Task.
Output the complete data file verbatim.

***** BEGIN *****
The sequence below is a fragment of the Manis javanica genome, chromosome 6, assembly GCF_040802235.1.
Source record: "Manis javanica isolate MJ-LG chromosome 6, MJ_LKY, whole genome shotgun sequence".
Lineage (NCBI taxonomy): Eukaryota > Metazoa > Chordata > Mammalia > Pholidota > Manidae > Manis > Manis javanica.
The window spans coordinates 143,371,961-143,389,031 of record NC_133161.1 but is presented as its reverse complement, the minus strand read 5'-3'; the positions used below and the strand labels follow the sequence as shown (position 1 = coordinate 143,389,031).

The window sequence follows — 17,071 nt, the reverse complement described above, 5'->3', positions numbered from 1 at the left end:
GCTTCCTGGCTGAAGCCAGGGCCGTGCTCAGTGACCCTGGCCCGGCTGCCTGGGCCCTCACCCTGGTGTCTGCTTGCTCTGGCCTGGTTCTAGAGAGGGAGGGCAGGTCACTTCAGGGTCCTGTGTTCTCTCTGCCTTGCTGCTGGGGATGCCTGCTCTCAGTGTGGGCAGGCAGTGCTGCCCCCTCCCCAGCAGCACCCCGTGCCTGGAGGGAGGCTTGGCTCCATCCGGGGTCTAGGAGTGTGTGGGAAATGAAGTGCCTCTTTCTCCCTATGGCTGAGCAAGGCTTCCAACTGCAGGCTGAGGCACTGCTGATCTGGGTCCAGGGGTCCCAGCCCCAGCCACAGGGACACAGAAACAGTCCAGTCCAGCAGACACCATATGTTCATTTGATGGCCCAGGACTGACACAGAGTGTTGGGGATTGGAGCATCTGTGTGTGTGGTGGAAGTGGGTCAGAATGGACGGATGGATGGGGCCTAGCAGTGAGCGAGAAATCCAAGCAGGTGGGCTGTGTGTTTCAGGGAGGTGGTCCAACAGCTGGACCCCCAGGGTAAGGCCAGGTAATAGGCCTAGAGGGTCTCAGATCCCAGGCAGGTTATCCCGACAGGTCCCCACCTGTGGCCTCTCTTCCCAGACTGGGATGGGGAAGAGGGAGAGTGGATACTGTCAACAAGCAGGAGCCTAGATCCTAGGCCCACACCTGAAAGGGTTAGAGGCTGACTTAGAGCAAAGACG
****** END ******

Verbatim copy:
The sequence below is a fragment of the Manis javanica genome, chromosome 6, assembly GCF_040802235.1.
Source record: "Manis javanica isolate MJ-LG chromosome 6, MJ_LKY, whole genome shotgun sequence".
Lineage (NCBI taxonomy): Eukaryota > Metazoa > Chordata > Mammalia > Pholidota > Manidae > Manis > Manis javanica.
The window spans coordinates 143,371,961-143,389,031 of record NC_133161.1 but is presented as its reverse complement, the minus strand read 5'-3'; the positions used below and the strand labels follow the sequence as shown (position 1 = coordinate 143,389,031).

The window sequence follows — 17,071 nt, the reverse complement described above, 5'->3', positions numbered from 1 at the left end:
GCTTCCTGGCTGAAGCCAGGGCCGTGCTCAGTGACCCTGGCCCGGCTGCCTGGGCCCTCACCCTGGTGTCTGCTTGCTCTGGCCTGGTTCTAGAGAGGGAGGGCAGGTCACTTCAGGGTCCTGTGTTCTCTCTGCCTTGCTGCTGGGGATGCCTGCTCTCAGTGTGGGCAGGCAGTGCTGCCCCCTCCCCAGCAGCACCCCGTGCCTGGAGGGAGGCTTGGCTCCATCCGGGGTCTAGGAGTGTGTGGGAAATGAAGTGCCTCTTTCTCCCTATGGCTGAGCAAGGCTTCCAACTGCAGGCTGAGGCACTGCTGATCTGGGTCCAGGGGTCCCAGCCCCAGCCACAGGGACACAGAAACAGTCCAGTCCAGCAGACACCATATGTTCATTTGATGGCCCAGGACTGACACAGAGTGTTGGGGATTGGAGCATCTGTGTGTGTGGTGGAAGTGGGTCAGAATGGACGGATGGATGGGGCCTAGCAGTGAGCGAGAAATCCAAGCAGGTGGGCTGTGTGTTTCAGGGAGGTGGTCCAACAGCTGGACCCCCAGGGTAAGGCCAGGTAATAGGCCTAGAGGGTCTCAGATCCCAGGCAGGTTATCCCGACAGGTCCCCACCTGTGGCCTCTCTTCCCAGACTGGGATGGGGAAGAGGGAGAGTGGATACTGTCAACAAGCAGGAGCCTAGATCCTAGGCCCACACCTGAAAGGGTTAGAGGCTGACTTAGAGCAAAGACG